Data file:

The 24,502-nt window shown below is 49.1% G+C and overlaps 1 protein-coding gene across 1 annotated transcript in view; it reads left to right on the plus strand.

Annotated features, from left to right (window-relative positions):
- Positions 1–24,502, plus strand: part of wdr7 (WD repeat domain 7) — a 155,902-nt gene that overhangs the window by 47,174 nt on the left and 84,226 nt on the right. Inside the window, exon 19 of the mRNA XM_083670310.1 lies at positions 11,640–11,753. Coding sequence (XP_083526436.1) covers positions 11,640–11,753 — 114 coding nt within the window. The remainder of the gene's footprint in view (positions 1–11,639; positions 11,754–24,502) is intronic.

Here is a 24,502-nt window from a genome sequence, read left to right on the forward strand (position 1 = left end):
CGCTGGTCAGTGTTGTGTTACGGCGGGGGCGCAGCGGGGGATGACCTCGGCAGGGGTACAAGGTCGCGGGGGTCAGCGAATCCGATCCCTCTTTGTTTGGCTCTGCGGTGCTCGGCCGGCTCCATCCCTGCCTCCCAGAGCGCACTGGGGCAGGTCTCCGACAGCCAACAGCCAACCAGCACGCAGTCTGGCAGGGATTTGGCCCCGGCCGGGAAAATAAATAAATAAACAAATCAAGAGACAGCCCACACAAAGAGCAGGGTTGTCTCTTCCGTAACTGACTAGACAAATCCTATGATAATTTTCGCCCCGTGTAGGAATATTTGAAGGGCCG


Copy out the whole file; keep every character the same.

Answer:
The 24,502-nt window shown below is 49.1% G+C and overlaps 1 protein-coding gene across 1 annotated transcript in view; it reads left to right on the plus strand.

Annotated features, from left to right (window-relative positions):
- Positions 1–24,502, plus strand: part of wdr7 (WD repeat domain 7) — a 155,902-nt gene that overhangs the window by 47,174 nt on the left and 84,226 nt on the right. Inside the window, exon 19 of the mRNA XM_083670310.1 lies at positions 11,640–11,753. Coding sequence (XP_083526436.1) covers positions 11,640–11,753 — 114 coding nt within the window. The remainder of the gene's footprint in view (positions 1–11,639; positions 11,754–24,502) is intronic.

Here is a 24,502-nt window from a genome sequence, read left to right on the forward strand (position 1 = left end):
CGCTGGTCAGTGTTGTGTTACGGCGGGGGCGCAGCGGGGGATGACCTCGGCAGGGGTACAAGGTCGCGGGGGTCAGCGAATCCGATCCCTCTTTGTTTGGCTCTGCGGTGCTCGGCCGGCTCCATCCCTGCCTCCCAGAGCGCACTGGGGCAGGTCTCCGACAGCCAACAGCCAACCAGCACGCAGTCTGGCAGGGATTTGGCCCCGGCCGGGAAAATAAATAAATAAACAAATCAAGAGACAGCCCACACAAAGAGCAGGGTTGTCTCTTCCGTAACTGACTAGACAAATCCTATGATAATTTTCGCCCCGTGTAGGAATATTTGAAGGGCCG